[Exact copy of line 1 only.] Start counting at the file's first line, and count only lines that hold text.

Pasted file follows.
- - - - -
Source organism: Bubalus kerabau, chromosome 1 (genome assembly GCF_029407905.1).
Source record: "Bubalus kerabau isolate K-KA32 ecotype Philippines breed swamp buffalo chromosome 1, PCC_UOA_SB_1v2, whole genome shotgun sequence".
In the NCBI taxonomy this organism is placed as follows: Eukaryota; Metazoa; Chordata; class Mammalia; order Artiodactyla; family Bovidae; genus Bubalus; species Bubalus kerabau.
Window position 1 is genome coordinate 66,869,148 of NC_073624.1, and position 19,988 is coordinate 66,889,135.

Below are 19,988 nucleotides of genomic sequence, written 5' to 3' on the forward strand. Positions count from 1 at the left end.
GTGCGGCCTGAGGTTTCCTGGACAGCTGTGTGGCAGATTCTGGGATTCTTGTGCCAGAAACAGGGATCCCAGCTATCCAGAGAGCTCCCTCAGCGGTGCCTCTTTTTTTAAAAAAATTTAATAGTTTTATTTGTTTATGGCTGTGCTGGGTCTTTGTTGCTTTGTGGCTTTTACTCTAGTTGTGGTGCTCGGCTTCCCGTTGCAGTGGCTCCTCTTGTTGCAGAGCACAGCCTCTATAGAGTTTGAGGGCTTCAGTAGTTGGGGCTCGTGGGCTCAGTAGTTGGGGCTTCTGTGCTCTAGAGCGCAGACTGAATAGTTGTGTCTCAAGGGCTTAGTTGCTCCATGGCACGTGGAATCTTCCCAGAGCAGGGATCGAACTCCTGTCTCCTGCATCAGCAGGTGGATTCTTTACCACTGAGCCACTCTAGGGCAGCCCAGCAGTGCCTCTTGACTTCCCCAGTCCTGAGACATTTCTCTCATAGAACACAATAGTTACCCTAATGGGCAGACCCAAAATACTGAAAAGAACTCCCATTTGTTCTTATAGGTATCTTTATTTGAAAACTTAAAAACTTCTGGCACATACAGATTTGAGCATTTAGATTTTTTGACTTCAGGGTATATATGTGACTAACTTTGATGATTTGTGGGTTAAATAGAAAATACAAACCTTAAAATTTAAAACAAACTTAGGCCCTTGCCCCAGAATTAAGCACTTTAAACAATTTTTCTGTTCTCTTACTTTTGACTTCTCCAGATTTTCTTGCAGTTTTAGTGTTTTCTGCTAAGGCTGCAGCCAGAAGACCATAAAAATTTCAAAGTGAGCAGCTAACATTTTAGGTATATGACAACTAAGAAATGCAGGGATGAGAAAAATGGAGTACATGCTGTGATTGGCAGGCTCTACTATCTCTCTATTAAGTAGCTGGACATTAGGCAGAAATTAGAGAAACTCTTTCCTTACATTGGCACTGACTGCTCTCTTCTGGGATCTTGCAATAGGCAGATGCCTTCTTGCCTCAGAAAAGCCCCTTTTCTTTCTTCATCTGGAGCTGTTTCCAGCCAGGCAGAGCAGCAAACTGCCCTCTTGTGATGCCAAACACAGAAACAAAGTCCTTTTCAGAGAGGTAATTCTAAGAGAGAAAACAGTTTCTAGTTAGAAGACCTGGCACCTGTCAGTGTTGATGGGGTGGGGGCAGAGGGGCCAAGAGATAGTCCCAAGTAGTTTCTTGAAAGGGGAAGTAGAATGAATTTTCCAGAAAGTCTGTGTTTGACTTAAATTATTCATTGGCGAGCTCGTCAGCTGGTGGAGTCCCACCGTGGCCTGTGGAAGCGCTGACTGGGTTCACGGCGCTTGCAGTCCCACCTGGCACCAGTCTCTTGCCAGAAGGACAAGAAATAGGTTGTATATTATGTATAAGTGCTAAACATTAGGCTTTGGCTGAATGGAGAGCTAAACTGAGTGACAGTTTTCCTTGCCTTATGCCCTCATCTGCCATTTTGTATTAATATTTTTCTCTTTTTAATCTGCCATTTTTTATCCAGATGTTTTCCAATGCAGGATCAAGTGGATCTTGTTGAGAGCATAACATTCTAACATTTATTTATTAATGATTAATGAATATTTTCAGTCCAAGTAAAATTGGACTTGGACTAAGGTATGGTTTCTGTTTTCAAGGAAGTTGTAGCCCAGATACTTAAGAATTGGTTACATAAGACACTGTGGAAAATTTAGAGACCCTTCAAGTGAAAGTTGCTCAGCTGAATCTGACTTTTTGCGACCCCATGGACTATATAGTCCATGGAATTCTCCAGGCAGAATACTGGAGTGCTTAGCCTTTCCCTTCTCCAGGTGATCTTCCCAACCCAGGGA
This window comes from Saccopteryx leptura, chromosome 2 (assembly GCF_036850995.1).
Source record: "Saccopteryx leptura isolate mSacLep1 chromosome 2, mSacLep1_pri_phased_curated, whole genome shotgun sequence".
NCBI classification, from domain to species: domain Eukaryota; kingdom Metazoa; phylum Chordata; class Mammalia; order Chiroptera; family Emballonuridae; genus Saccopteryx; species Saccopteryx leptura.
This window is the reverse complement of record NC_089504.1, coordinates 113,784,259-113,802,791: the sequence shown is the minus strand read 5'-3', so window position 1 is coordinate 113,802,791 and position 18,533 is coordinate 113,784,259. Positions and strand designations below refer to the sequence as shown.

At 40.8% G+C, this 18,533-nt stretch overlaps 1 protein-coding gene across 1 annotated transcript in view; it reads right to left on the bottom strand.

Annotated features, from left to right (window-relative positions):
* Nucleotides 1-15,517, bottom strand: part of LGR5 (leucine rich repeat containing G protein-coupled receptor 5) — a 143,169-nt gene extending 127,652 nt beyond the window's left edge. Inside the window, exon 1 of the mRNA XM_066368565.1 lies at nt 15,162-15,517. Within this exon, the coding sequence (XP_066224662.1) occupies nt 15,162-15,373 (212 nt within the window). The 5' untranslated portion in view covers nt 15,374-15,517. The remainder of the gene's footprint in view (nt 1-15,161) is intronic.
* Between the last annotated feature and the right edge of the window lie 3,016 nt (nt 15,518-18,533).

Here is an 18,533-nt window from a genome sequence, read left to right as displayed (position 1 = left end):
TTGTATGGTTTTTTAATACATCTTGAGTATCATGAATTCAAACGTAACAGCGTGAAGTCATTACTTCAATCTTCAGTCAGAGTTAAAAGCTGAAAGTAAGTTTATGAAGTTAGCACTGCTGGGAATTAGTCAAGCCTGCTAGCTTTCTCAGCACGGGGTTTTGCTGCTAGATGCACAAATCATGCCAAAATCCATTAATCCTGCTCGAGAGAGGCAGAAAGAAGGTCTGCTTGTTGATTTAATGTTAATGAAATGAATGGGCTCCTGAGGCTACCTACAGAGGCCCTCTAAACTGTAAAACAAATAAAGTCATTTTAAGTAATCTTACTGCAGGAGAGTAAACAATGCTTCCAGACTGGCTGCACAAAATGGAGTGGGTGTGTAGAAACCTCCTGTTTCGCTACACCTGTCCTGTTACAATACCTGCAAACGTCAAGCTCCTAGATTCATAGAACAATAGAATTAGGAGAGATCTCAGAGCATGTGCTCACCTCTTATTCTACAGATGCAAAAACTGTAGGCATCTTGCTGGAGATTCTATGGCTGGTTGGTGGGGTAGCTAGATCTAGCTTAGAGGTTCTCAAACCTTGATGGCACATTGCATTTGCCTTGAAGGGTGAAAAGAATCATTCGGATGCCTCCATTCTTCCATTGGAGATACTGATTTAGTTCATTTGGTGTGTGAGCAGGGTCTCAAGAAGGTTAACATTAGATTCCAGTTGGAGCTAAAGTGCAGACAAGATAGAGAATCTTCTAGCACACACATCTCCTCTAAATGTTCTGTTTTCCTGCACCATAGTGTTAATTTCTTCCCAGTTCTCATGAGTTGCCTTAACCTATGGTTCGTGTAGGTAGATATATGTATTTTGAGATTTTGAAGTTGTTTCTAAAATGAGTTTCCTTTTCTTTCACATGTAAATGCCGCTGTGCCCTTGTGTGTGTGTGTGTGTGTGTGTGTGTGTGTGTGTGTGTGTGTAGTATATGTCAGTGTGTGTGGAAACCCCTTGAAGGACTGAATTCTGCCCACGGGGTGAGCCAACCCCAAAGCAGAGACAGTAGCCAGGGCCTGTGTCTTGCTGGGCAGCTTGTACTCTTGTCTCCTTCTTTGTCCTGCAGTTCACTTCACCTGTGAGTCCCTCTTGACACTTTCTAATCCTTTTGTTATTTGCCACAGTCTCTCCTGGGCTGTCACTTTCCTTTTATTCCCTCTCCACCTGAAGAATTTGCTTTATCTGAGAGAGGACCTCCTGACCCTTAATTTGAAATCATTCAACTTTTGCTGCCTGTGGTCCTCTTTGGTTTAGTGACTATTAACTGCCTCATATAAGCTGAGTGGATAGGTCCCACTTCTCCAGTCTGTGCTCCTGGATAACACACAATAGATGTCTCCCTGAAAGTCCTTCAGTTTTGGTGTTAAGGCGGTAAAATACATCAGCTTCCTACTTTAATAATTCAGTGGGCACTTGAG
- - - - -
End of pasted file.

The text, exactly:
Source organism: Bubalus kerabau, chromosome 1 (genome assembly GCF_029407905.1).